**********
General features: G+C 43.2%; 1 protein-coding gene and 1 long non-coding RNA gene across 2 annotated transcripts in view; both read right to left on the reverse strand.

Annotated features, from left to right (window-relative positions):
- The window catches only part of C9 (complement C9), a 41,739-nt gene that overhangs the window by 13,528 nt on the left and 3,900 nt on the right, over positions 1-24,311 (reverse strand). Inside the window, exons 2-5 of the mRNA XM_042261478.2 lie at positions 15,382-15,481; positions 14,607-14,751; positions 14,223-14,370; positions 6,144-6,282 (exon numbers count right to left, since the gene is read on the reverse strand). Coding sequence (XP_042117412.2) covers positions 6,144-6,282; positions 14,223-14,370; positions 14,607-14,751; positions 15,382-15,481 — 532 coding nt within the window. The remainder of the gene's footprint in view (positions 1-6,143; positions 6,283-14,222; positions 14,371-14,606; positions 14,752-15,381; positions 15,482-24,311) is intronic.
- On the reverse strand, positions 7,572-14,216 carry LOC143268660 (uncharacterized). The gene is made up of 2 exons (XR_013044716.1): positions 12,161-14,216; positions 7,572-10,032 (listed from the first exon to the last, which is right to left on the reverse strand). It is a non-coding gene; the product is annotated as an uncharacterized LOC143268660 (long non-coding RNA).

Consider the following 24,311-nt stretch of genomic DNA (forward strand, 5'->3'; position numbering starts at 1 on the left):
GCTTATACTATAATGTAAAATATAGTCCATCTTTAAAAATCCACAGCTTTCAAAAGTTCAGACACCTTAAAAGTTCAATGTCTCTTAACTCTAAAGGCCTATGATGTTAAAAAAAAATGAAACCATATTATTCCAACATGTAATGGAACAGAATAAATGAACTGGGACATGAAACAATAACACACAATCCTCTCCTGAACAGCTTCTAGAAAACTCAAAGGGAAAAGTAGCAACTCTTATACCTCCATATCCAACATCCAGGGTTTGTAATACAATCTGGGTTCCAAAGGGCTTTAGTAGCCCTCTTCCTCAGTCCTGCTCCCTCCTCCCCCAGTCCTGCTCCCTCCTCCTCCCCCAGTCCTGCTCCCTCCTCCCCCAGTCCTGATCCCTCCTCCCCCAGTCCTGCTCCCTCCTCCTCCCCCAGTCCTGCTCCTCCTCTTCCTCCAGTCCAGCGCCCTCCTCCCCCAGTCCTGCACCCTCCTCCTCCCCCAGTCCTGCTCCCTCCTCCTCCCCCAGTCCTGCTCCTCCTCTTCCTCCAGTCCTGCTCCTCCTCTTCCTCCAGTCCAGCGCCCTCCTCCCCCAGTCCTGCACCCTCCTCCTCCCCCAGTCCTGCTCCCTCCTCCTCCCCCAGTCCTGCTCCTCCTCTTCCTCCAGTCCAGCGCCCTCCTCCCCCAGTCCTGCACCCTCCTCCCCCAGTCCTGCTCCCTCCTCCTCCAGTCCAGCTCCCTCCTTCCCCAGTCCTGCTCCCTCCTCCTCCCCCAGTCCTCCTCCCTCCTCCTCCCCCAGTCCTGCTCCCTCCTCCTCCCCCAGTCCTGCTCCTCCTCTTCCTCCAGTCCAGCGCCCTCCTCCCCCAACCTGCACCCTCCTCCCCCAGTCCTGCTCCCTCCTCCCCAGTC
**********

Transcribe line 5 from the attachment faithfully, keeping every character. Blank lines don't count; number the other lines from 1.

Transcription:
Consider the following 24,311-nt stretch of genomic DNA (forward strand, 5'->3'; position numbering starts at 1 on the left):